I was working at the last squadron that I was at when this happened. It was a happy day, the sun was shining, birds were staying well clear of the flight line because of the aircraft turning there so the sparrows were chirping away on the other side of the parking lot. Kind of wandering around on the flight line as a troubleshooter I am waiting for something to do, (your tax dollars at work here, as usual.) Something comes in the form of one of the plane captains in front of one of our aircraft waving frantically at someone.

I sort of look over, bobbing my head slightly to the background happiness being dispensed by Type O Negative, and notice that the plane captain is waving at me. This is confirmed by my looking behind me, pointing at myself and pointing at everyone around me until I get a big yes nodded at my direction. Grand, get to go and do something now. I wander over and make motions indicating that I want to wander into the rotor arc, I get waved in and walk toward the turning helicopter. Climbing into the cabin I notice the aircrewman shaking his head and pointing forward with a hand encased in green Nomex. This does not bode well. As I hunch over and make my way between the avionics racks it suddenly occurs to me that this is the aircraft being rented out for the day to a certain high ranking officer going through a refresher course. There is a sudden sinking suspicion that whatever I am about to encounter I am not going to like it in the least.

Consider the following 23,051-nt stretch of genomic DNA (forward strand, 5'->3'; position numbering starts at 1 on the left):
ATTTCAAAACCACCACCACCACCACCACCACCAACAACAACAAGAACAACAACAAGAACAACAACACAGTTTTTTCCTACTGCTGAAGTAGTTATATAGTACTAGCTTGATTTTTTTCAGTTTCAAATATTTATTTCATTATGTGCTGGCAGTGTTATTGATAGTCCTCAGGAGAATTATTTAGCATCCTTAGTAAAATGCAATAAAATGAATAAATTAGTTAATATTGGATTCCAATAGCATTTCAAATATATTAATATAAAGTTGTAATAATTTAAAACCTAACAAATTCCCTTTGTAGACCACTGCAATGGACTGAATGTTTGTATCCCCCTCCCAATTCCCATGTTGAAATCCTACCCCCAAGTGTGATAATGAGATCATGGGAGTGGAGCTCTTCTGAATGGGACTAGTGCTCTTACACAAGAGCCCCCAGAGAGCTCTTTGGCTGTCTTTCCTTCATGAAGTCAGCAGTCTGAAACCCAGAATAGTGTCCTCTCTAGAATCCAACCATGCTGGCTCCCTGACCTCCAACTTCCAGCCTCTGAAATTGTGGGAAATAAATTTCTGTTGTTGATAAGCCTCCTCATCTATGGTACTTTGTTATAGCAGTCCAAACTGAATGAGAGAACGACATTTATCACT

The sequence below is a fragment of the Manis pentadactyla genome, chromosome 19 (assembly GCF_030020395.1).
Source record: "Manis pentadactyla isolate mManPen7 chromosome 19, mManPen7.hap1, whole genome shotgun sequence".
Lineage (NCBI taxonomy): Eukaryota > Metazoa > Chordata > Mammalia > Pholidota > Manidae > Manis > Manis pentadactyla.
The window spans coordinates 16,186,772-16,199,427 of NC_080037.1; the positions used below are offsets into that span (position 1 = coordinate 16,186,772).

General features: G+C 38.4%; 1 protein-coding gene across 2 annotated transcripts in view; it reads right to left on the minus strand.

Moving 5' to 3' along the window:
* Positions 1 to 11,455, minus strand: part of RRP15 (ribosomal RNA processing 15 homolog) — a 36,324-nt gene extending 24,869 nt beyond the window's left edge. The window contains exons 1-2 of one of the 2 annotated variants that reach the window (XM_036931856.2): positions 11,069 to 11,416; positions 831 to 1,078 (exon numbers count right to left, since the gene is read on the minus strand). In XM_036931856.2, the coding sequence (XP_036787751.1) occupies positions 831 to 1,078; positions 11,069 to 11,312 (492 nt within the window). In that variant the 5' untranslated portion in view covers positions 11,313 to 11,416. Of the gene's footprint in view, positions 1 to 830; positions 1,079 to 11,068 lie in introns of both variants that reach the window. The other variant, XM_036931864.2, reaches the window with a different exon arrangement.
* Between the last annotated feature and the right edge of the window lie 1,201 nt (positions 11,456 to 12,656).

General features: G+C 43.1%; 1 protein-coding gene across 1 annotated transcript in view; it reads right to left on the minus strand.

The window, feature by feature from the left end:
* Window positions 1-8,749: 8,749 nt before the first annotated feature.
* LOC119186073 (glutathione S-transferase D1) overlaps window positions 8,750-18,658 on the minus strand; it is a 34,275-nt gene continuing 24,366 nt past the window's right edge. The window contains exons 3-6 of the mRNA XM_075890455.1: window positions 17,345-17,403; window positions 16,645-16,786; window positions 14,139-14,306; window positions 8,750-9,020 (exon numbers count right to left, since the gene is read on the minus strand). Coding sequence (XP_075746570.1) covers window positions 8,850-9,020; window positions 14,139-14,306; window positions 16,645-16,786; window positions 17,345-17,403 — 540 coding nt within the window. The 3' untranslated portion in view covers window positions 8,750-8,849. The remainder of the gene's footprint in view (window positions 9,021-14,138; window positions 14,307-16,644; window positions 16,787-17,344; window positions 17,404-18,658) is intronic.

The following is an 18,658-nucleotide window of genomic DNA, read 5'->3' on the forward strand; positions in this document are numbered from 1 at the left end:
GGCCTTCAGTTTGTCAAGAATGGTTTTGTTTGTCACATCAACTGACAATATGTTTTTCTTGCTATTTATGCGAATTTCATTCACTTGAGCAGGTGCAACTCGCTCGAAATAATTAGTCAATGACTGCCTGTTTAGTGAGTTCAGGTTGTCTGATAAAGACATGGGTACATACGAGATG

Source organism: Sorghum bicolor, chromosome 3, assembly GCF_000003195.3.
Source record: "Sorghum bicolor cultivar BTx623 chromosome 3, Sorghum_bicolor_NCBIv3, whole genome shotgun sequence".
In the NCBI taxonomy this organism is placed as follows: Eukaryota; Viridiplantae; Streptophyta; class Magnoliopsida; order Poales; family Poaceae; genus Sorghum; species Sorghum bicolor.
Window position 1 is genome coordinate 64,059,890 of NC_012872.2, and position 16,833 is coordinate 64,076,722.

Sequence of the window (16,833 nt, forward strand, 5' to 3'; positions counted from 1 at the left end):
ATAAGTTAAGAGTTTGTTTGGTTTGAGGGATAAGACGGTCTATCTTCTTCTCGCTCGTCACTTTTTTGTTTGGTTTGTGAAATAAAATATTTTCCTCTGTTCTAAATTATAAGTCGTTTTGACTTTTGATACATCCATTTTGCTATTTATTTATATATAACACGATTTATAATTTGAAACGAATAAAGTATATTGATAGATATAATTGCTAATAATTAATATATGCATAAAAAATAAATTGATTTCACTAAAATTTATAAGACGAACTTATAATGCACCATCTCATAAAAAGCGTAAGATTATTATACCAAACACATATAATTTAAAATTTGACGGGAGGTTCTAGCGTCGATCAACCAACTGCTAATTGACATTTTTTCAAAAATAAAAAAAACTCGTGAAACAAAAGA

When I arrive a half-second later at the back of the cockpit and lean over the center console I notice the red warning light. I know why this light is there, I jack into the ICS and ask the HAC, (the high ranking officer and Helicopter Aircraft Commander,) what the problem is, which goes something along these lines:
"Yeah, we've got an IFF fail here."
"Hmm." Yurei flips a switch on the center console, extinguishing the light on the box. "There you go sir, anything else?"